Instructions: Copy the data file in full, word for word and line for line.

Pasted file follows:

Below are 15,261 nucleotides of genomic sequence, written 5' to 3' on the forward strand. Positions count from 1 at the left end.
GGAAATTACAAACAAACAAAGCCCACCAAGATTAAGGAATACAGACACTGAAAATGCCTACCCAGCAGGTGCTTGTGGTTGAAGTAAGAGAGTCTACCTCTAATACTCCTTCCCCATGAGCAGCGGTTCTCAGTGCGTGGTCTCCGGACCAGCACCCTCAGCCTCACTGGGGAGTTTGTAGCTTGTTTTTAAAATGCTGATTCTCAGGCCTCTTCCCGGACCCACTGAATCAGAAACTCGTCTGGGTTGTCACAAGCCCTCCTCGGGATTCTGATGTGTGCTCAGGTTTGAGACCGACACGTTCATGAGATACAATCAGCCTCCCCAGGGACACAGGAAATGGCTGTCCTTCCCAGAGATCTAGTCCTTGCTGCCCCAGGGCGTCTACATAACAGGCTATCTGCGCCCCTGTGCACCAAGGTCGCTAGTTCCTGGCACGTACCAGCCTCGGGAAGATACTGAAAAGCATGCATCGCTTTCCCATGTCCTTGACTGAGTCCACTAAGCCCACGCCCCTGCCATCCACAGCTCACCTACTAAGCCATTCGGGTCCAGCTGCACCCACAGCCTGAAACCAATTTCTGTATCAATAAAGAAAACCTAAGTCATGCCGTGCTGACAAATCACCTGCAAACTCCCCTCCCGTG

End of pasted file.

Below are 15,261 nucleotides of genomic sequence, written 5' to 3' on the forward strand. Positions count from 1 at the left end.
GGAAATTACAAACAAACAAAGCCCACCAAGATTAAGGAATACAGACACTGAAAATGCCTACCCAGCAGGTGCTTGTGGTTGAAGTAAGAGAGTCTACCTCTAATACTCCTTCCCCATGAGCAGCGGTTCTCAGTGCGTGGTCTCCGGACCAGCACCCTCAGCCTCACTGGGGAGTTTGTAGCTTGTTTTTAAAATGCTGATTCTCAGGCCTCTTCCCGGACCCACTGAATCAGAAACTCGTCTGGGTTGTCACAAGCCCTCCTCGGGATTCTGATGTGTGCTCAGGTTTGAGACCGACACGTTCATGAGATACAATCAGCCTCCCCAGGGACACAGGAAATGGCTGTCCTTCCCAGAGATCTAGTCCTTGCTGCCCCAGGGCGTCTACATAACAGGCTATCTGCGCCCCTGTGCACCAAGGTCGCTAGTTCCTGGCACGTACCAGCCTCGGGAAGATACTGAAAAGCATGCATCGCTTTCCCATGTCCTTGACTGAGTCCACTAAGCCCACGCCCCTGCCATCCACAGCTCACCTACTAAGCCATTCGGGTCCAGCTGCACCCACAGCCTGAAACCAATTTCTGTATCAATAAAGAAAACCTAAGTCATGCCGTGCTGACAAATCACCTGCAAACTCCCCTCCCGTG